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Open AccessArticle

Efficacy and Cytotoxicity of Binary Mixtures as Root Canal Filling Solvents

1
Faculdade de Medicina, Universidade do Porto, 4200-319 Porto, Portugal
2
CINTESIS, Faculdade de Medicina Dentária, Universidade do Porto, 4200-393 Porto, Portugal
3
Laboratory for Bone Metabolism and Regeneration, Faculdade de Medicina Dentária, Universidade do Porto, 4200-393 Porto, Portugal.
4
LAQV/REQUIMTE, U.Porto, 4160-007 Porto, Portugal
5
Departamento de Produção e Sistemas da Escola de Engenharia, Centro ALGORITMI, Universidade do Minho, 4710-057 Braga, Portugal
6
Departamento de Engenharia Metalúrgica e de Materiais, Faculdade de Engenharia da Universidade do Porto, 4200-465 Porto, Portugal
*
Authors to whom correspondence should be addressed.
Materials 2020, 13(14), 3237; https://doi.org/10.3390/ma13143237
Received: 23 May 2020 / Revised: 16 July 2020 / Accepted: 17 July 2020 / Published: 21 July 2020
(This article belongs to the Special Issue Contemporary Endodontic Materials)

Abstract

Objectives: This study reports the efficacy of two solvent mixtures on the dissolution of gutta-percha and AH Plus sealer, together with the cytotoxicity. Methods: Methyl ethyl ketone (MEK), orange oil, tetrachloroethylene, MEK/tetrachloroethylene (1:1), MEK/orange oil (1:1), and chloroform (control) were tested. Twelve groups (n = 15) of standardized stainless-steel molds filled with softened gutta-percha cones and twelve (n = 15) filled with AH Plus were immersed in the corresponding mixture or individual solvent, in an ultrasonic bath, for either 2 or 5 min. The effect of the solvents was assessed qualitatively by a topographical analysis (scanning electron microscopy) and chemical analysis (Fourier transform infrared spectroscopy), and quantitatively by a weight loss and viscoelastic property (dynamic mechanical analysis) evaluation. The cytotoxicity was assessed on MG63 human osteoblastic cells. Results: The mixtures did not show the formation of new compounds. Both presented significantly higher efficacies compared to their individual solvents, suggesting a synergistic effect. Their dissolution efficacy was similar to that of chloroform, showing high cytocompatibility. Conclusions: The proposed strategy, incorporating ultrasound agitation and profiting from the synergy of adequate solvents, might enhance root canal cleanliness allowing a single-step procedure to dissolve gutta-percha and the sealer remnants, while assuring cytocompatibility with the periapical tissues.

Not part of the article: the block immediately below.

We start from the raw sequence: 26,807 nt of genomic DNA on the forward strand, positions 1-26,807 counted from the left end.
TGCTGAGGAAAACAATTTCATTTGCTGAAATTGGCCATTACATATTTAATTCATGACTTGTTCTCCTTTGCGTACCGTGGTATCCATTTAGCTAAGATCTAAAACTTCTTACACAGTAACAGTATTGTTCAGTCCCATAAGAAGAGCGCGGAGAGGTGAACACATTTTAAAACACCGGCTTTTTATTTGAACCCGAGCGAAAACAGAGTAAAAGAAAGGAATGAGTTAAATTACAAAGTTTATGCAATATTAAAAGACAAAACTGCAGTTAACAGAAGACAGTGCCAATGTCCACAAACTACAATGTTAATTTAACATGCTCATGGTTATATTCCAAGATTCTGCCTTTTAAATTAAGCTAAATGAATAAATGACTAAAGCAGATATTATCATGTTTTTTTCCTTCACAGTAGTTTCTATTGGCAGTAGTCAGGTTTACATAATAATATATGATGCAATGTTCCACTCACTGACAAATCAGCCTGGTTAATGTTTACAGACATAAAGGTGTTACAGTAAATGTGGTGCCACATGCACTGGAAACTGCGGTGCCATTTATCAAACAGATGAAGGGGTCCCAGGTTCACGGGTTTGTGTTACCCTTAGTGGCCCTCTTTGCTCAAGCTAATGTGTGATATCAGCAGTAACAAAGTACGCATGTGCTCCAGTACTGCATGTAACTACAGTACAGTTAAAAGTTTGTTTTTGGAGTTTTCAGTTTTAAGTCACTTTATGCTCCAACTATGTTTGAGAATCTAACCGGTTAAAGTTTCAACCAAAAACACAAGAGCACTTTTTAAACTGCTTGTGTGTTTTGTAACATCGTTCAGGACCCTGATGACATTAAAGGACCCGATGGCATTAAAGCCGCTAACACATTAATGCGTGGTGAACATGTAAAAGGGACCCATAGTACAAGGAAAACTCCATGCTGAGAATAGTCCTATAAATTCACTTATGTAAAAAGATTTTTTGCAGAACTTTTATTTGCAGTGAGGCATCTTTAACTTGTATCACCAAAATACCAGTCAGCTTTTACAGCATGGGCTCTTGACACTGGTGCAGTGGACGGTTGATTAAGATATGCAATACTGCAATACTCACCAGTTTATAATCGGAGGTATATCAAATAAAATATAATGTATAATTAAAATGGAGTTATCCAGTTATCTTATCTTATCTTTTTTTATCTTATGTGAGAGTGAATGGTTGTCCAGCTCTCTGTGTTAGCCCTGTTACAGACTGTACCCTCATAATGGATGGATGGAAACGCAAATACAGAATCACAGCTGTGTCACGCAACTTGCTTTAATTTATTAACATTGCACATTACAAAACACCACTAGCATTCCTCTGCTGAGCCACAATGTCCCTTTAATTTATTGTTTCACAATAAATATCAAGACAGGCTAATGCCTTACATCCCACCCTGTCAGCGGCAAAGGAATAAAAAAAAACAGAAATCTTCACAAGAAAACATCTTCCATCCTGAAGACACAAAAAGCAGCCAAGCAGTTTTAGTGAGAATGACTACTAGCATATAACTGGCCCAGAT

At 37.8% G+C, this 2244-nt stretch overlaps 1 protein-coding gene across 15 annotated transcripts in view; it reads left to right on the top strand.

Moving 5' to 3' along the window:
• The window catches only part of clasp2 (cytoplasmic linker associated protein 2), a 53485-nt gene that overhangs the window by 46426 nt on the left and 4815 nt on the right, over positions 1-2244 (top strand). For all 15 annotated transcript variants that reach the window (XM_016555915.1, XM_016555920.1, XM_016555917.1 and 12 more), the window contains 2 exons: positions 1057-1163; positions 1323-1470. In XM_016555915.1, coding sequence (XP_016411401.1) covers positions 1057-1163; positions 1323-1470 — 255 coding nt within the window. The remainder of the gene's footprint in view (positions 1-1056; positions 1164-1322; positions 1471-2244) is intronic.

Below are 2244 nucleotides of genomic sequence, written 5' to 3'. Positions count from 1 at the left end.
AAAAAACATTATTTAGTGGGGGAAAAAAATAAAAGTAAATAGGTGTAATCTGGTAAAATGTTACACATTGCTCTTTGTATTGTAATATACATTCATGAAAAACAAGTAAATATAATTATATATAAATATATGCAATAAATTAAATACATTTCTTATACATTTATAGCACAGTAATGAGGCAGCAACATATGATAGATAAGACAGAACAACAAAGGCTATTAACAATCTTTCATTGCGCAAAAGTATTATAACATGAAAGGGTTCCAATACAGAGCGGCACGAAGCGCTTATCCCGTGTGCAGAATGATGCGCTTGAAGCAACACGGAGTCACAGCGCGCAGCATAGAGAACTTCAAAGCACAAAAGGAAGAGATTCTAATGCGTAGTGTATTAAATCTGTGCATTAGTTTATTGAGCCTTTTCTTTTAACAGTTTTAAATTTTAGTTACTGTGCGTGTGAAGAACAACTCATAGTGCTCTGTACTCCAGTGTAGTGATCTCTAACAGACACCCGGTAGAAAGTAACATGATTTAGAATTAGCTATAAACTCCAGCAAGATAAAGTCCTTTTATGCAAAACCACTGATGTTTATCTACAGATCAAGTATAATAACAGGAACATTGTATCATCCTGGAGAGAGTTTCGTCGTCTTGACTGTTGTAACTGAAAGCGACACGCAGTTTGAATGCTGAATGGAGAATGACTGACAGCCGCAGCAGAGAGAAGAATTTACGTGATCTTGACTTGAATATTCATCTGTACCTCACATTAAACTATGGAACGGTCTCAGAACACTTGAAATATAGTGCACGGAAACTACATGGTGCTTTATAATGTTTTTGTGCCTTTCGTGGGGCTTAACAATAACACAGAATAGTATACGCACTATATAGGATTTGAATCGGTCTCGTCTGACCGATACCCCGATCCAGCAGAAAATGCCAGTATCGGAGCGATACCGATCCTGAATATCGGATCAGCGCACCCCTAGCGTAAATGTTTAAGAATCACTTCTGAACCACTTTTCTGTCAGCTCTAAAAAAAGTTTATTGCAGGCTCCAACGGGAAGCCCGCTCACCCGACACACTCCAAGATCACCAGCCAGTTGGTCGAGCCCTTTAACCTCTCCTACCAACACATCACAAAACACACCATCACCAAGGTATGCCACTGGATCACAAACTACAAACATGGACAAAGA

Keywords: endodontic material; epoxy resin-based root canal sealer; gutta-percha; retreatment; root canal filling materials; solvents; ultrasonic agitation endodontic material; epoxy resin-based root canal sealer; gutta-percha; retreatment; root canal filling materials; solvents; ultrasonic agitation

1. Introduction

The prevalence of apical periodontitis is highly correlated with poorly endodontically treated teeth, persisting or emerging as post-treatment apical periodontitis [1,2]. Nonsurgical root canal retreatment is often the first choice to manage secondary endodontic infections. The success of this procedure requires the effective cleaning and subsequent prevention of reinfection, which is only achieved after the complete removal of the old filling materials [3,4]. Gutta-percha does not adhere to the canal walls, and a sealer is recommended in obturation procedures. Although gutta-percha is considered easy to remove, it can persist with sealer remnants entrapped in the dentine structure after retreatment, independently of the filling technique [5]. Micro-CT studies showed that a complete removal of the filling materials is almost impossible, even with the development of new instruments and techniques [6].
The use of endodontic solvents in filling removal, associated with rotary instrumentation, presents controversial results and benefits [7,8,9]. Traditionally, they are applied at the initial stages of retreatment, as a softening filling material. Chloroform and xylene have been generally used; however, concerns regarding their toxicity demanded alternatives [10]. Tetrachloroethylene has some efficacy in dissolving gutta-percha [11,12], zinc-oxide eugenol [13] and resin-based sealers [14] but is less effective than chloroform. Essential oils, including orange oil and eucalyptol, were proposed as biocompatible alternatives, but their dissolution results are not widely accepted [11,14,15]. The use of solvent mixtures has received little attention. Regarding this, the associations of tetrachloroethylene/orange oil and tetrachloroethylene/eucalyptol [11] showed slightly higher effects in the dissolution of gutta-percha and Resilon compared to the essential oils, although lower or similar results were observed compared to tetrachloroethylene. As the cytotoxicity was not evaluated, the real interest of these mixtures remained unclear.